Recipe by Puma
"An elderly lady residing in Turkey served this to a friend of ours while he was in that country several years ago. She has since passed away, but her recipe lives on. It is the best Borscht recipe I've ever enjoyed. Serve topped with sour cream, extra dill weed, chopped fresh tomatoes."
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1 1/2 cups
thinly sliced potatoes
thinly sliced beets
vegetable stock or water
1 1/2 cups
celery stalk, chopped
coarsely chopped red cabbage
black pepper to taste
fresh dill weed
sour cream, for topping
chopped tomatoes, for garnish
Don't let anyone sway you from trying this recipe. My mother was born and raised in Russia, I have friends here in the U.S. who are immigrants from the Ukraine and every one of them makes their borscht a little differently. If you are on a quest for "authentic" borscht like it is the holy grail, good luck - there are many interpretations. I tried this one because I am not pigeonholed into one type. An open mind will yield many good things. This was an EXCELLENT dish. Very clean, very delicious. It has that ethnic taste you are looking for when you want borscht. Who cares what it's called? I loved it and will make it again and again. Thank you for sharing this!
Don't even bother. This is NOT borscht. I lived in Ukraine and Russia, and married a native Ukrainian. If you're looking for authentic Russian borscht, keep looking and pass this one by.
This is the MOST AWESOME and the most delicious Borcht that I have ever tasted, such a brilliant recipe. The cider vinegar and the little bit of honey, really does give it something special! Well done, it tastes just like my grandma and grandpa would make!! Well done and thanks! Cheers, Kate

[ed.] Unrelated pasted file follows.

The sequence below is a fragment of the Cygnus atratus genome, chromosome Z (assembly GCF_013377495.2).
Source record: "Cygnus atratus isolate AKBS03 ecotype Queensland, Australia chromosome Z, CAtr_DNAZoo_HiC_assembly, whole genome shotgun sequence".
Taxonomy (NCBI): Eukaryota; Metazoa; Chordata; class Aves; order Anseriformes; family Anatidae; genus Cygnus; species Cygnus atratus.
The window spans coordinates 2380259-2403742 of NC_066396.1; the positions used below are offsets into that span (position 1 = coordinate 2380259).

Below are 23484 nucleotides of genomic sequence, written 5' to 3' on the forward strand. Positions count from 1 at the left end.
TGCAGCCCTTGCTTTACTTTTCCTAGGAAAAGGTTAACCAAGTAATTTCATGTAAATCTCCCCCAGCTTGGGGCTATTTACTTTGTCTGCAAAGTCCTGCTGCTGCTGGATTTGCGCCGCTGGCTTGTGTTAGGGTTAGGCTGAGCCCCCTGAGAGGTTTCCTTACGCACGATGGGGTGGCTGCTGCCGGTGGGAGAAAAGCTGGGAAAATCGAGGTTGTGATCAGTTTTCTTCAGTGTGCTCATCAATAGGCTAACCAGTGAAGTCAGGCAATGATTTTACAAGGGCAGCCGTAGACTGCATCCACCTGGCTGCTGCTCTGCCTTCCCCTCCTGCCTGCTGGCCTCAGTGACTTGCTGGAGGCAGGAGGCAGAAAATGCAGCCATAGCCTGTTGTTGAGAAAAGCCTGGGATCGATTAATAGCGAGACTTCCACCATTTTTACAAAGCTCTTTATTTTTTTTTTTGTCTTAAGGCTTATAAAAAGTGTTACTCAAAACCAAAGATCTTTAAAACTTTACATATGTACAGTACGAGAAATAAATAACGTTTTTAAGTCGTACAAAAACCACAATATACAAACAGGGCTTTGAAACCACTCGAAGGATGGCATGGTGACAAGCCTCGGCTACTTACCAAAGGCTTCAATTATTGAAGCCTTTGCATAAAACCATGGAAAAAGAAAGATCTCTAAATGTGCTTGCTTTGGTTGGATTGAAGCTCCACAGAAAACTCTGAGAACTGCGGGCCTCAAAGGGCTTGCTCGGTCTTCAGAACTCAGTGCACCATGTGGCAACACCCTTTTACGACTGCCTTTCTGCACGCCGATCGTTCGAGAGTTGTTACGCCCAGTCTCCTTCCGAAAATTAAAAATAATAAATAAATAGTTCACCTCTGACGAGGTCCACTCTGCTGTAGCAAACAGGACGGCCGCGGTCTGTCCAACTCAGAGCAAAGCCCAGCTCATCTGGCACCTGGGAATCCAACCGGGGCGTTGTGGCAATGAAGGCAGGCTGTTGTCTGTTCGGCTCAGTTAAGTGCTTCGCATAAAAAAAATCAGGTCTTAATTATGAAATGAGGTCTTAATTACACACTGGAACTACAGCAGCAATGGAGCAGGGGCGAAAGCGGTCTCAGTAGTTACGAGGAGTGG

Well, either the little old lady from Turkey bought the "Moosewood Cookbook" by Mollie Katzen, or Mollie borrowed the recipe from the little old lady. In any event, this is the Russian Cabbage Borscht recipe from the "Moosewood Cookbook" (with some minor variations) and, I agree, it is delicious.
I'd never made Borscht before, but my Russian fiance was begging me to give it a try. So, I made this recipe and he LOVED it.
I did add some beef and change the veggie broth/water to beef broth. I also put in red wine instead of cider vinegar. Lastly, I used chopped steamed tomatoes instead of pureed tomatoes because I like the texture better. And I probably put in way more dill than it called for.
It was amazing.
For those of you who have trouble with your beets still being hard, try grating the beets for the soup rather than dicing them, that's how my Baba did it.
I made this and loved it. It was my first time making borscht also but I've eaten plenty and this rates with the best. The dill and caraway really make the flavour - I left out the honey and didn't miss it. There's probably a different borscht recipe for every town in eastern Europe. Who cares? It's the taste that matters!
This is a really yummy soup. Hearty, flavorful- who cares if it's not "authentic"? I've traveled in Russia and several republics and it had just the taste I remember, except a little thicker (I did add some more liquid to this one) and sweeter. I didn't have caraway seeds, so that might have given it a nice pungent offset to the sweet. I would probably just put in a teaspoon of honey or no honey if you've got nice, fresh beets and cabbage. I used Hungarian paprika to season it and that was very nice.
* Percent Daily Values are based on a 2,000 calorie diet.
Russian Cabbage Borscht
Serving Size: 1/8 of a recipe
Servings Per Recipe: 8
Amount Per Serving
Calories from Fat: 45
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